Rarely do you come across a stallion with the ability to exert a legacy across both sides of the Stud Book.

For instance, Habitat and Secretariat were two major pillars of the breed whose influence extended greatly through their daughters while efforts to maintain their own sire lines ultimately proved fruitless. Then there have been others, primarily those spoken of in championship circles, who have managed to do both.

It is to British breeding’s great benefit that Newmarket has been home to Pivotal for over two decades. Now the elder statesman at Cheveley Park Stud, the son of Polar Falcon is about to head into his 24th season at stud with yet another successful year in the books, whether as a sire, damsire or sire of sires.

In May, the Aga Khan’s homebred Siyarafina took the Prix Saint-Alary to become his 30th Group 1 winner, a roll of honour that opened back in 2001 when Silvester Lady won the Preis der Diana.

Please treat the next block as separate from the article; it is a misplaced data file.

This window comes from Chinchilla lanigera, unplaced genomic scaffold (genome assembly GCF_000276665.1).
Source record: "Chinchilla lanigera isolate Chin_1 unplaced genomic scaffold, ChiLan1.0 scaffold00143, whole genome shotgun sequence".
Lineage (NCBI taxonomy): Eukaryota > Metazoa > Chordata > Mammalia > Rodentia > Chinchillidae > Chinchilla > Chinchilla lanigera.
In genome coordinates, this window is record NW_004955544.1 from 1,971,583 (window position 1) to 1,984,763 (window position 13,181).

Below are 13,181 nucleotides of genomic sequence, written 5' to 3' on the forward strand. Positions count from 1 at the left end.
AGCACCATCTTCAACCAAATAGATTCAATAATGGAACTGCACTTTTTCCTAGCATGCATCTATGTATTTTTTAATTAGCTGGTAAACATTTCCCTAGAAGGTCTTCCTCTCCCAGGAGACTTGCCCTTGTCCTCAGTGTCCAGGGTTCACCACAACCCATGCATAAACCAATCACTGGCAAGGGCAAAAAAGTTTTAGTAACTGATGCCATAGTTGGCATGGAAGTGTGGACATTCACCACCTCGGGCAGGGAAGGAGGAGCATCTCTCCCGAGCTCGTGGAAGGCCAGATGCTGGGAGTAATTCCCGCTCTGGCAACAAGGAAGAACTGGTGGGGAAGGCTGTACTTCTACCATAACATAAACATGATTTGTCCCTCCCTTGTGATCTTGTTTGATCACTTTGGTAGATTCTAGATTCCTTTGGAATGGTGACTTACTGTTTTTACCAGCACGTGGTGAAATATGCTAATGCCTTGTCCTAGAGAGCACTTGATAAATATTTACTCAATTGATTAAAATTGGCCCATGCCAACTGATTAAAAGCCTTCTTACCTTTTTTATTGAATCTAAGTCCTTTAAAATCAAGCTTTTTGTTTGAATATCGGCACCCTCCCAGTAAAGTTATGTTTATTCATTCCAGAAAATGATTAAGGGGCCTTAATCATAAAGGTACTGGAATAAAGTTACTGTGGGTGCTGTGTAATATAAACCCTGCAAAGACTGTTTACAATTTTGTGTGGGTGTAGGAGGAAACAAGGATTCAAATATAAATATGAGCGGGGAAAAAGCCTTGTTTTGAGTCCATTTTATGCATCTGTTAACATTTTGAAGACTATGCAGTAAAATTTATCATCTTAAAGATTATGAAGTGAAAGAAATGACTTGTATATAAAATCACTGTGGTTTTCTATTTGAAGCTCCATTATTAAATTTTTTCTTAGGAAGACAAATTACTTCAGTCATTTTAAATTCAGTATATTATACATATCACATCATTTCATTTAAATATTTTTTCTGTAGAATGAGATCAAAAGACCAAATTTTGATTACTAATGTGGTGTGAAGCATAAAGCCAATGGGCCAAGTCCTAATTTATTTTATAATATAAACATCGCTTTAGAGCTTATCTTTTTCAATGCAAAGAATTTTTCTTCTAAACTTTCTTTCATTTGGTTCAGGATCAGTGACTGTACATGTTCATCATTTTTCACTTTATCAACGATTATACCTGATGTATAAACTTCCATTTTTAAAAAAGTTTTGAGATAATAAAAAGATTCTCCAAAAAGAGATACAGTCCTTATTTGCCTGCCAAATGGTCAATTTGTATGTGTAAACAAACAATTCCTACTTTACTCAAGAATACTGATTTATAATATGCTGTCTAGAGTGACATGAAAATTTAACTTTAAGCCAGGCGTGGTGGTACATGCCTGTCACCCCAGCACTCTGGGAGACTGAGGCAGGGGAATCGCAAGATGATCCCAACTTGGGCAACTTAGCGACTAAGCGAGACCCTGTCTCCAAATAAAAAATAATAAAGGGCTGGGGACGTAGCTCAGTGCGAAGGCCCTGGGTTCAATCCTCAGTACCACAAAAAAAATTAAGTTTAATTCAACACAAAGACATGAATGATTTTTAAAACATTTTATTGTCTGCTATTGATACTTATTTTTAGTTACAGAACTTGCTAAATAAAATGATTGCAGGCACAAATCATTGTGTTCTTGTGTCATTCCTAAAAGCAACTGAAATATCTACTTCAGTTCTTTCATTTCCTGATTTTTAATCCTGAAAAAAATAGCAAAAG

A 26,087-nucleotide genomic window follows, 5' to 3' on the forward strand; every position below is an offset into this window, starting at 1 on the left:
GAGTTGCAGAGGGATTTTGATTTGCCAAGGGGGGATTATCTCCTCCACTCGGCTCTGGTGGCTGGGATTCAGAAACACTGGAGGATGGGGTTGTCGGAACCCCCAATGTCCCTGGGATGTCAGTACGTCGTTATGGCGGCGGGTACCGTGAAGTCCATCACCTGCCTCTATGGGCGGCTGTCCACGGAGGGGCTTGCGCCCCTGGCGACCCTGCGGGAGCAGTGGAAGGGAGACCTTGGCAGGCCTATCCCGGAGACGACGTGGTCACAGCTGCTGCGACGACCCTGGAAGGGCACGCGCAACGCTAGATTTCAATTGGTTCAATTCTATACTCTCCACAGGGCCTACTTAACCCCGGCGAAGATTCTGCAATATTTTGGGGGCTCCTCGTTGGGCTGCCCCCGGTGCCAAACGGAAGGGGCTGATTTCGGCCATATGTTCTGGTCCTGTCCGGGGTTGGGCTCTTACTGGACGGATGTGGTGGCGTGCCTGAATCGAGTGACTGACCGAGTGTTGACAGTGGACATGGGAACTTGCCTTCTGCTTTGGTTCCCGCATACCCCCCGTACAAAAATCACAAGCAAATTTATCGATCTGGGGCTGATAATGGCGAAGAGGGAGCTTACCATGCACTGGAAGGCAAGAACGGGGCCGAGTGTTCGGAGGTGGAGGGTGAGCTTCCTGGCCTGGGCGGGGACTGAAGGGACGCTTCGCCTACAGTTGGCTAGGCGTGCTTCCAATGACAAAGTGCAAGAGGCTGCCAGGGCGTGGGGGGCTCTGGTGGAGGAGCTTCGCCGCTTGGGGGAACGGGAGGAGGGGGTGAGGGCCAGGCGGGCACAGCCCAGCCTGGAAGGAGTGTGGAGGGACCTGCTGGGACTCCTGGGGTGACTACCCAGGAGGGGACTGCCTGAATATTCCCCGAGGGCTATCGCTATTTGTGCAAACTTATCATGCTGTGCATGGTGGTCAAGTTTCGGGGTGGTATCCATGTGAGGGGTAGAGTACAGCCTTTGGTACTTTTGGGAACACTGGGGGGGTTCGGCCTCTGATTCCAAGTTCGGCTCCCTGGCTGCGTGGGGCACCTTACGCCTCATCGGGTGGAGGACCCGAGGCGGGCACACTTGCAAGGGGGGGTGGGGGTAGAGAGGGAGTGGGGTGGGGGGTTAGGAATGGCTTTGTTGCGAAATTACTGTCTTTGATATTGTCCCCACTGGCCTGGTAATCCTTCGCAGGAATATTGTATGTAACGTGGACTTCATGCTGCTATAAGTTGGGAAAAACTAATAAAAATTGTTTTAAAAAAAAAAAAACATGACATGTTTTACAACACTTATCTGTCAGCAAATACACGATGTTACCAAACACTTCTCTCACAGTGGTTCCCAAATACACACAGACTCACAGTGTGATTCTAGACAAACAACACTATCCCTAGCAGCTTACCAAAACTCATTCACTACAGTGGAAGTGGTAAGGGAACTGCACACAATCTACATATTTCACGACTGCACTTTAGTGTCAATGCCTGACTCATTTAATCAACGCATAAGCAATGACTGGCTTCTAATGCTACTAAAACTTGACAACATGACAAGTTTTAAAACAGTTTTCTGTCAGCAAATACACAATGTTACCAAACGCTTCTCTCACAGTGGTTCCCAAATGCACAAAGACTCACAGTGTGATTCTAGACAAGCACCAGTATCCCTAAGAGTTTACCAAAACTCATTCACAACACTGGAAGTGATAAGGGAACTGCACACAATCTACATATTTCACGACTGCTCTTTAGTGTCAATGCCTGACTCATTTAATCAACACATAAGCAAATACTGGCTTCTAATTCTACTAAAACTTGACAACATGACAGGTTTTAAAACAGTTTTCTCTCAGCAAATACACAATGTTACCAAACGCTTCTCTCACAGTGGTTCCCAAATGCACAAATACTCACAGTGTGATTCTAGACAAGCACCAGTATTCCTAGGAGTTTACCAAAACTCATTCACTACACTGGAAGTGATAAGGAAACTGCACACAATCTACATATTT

Pivotal’s own finest moment had come by virtue of a desperate short-head victory in the 1996 Nunthorpe Stakes but in Silvester Lady, there was immediate proof of a versatility that was further endorsed as other middle-distance performers such as Sariska and Golden Apples emerged to complement sprinters Kyllachy and Brando, alongside milers such as Excellent Art and Lightning Spear.

“There was an inkling early on that Pivotal could become a force in this area”

All the while, a clutch of sons have ensured that his legacy will remain in fine fettle for some time to come. Kyllachy was a friend of British breeding for many years alongside his sire at Cheveley Park while small numbers have proven to be no barrier to Farhh, who continues to go from strength to strength for Darley. But the undoubted star is the Aga Khan’s Siyouni. Now priced at €100,000 at

Haras de Bonneval, he currently leads the way within a resurgent French stallion industry as the sire of 34 stakes winners, among them Sottsass and Laurens; indeed, with Sottsass’ Group 1 exploits heading the way among eight other stakes winners across France, Siyouni is due to end 2019 as the second leading sire in France behind Galileo.

However, as we all know, it is as a broodmare sire where Pivotal has really excelled.

There was an inkling early on that Pivotal could become a force in this area and by 2012, there was a first Group 1 winner when Mayson took the July Cup. At that stage, the majority of his daughters in operation were those bred off cheap fees – it wasn’t until 2002 that Pivotal hit £10,000.